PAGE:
On a global level, the GCC is not leading the way in terms of transformation. Its progress has been admirable, but it still lags some way behind more advanced nations, such as the Nordic nations, Japan, and the United States. But this is a positive, as it can act as an example for Middle Eastern nations looking to begin their transformation from the back of the pack, much like the GCC did a few years ago.
It would only take a small step for this process to catch wind, too. For every 20 per cent of ICT investment ploughed into an economy, a nation will see a 1 per cent rise in its GDP. And although digital transformations from a government and public sector perspective might seem like a fancy way of describing online payments, the outcomes for advancing nations can have an immeasurable impact.
Firstly, there’s smart care, which focuses on the healthcare industry. Here the GCC is gathering pace as a potential leading healthcare hub. Saudi Arabia’s National Transformation Plan is ambitiously aiming to have 70 per cent of its citizens unified through digital medical records by 2030.
Secondly, there are classrooms of the future, driving an education sector that’s competing with the very best the world has to offer. In the UAE, for example, leading global institutions continue to invest in campuses, as the demand for leading curriculums grows. The UAE has held aside $272m for government spending in this area over the next five years.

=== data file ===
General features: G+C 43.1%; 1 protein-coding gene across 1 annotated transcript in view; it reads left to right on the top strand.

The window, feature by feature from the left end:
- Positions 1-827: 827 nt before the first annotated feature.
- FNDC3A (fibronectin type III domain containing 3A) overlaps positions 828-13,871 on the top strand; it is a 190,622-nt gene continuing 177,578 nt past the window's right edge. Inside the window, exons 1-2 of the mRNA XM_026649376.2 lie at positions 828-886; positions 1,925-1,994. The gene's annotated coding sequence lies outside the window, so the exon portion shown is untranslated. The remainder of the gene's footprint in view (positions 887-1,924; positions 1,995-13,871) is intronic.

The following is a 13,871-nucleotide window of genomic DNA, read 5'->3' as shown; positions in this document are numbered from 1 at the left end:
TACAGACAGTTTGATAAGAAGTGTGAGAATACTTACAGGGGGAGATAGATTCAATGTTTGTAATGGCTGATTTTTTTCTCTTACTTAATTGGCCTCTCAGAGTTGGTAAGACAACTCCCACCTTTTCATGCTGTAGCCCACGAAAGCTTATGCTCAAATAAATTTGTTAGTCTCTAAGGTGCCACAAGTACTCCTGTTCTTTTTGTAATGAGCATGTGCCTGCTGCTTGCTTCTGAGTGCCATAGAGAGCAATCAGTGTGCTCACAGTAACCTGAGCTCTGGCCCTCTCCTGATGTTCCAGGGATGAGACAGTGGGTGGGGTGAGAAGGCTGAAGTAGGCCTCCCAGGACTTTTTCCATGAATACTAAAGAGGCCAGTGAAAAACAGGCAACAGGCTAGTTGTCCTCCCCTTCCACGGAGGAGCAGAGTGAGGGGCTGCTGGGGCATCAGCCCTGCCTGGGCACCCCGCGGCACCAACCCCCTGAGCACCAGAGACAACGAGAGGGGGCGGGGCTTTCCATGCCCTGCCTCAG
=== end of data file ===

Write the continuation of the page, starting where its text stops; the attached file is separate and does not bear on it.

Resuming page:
As a way of equipping its future leaders with the skills necessary to govern and advance a technologically flourishing nation, its education system has moved from traditional textbook learning methods to digitally enhanced learning experiences. Its Smart Learning Programme has already yielded quite wonderful results, taking its infrastructure from 283 schools with 6,349 teachers in 2015, to 423 schools and 12,320 teachers today.
The next great driver is smart tourism, which again has been led by the UAE. As nations move away from oil-dependent strategies, tourism continues to show its value in the digital sphere with visitors demanding more seamless travel experiences. Dubai has taken full advantage of this, developing biometric technologies that reduce inconvenient immigration procedures, and improve the travel experience for both holidaymakers and citizens alike.
Their next stage is to develop more co-created experiences using smart technologies, truly altering the travel experience.
One of the most advanced areas for GCC nations is mobility. Dubai has already begun working towards its ambitious goal of making 25 per cent of all trips driverless by 2030, and Saudi Arabia has set aside $140bn for mobility optimisations over the next decade. The reason for this progress is mobility’s role in the wider Smart City development mandate, which has taken a front row seat in parts of Saudi, Bahrain and the UAE.
Further citizen-centric, collaborative, and data-driven innovations will see parts of the GCC catch the leading pack in terms of digital transformation. And although not all nations are at this stage, a $15bn investment across the region in 2018 alone suggests a positive, upward trend.
Safder Nazir is vice president digital industries at Huawei Middle East
Source: Gulf Business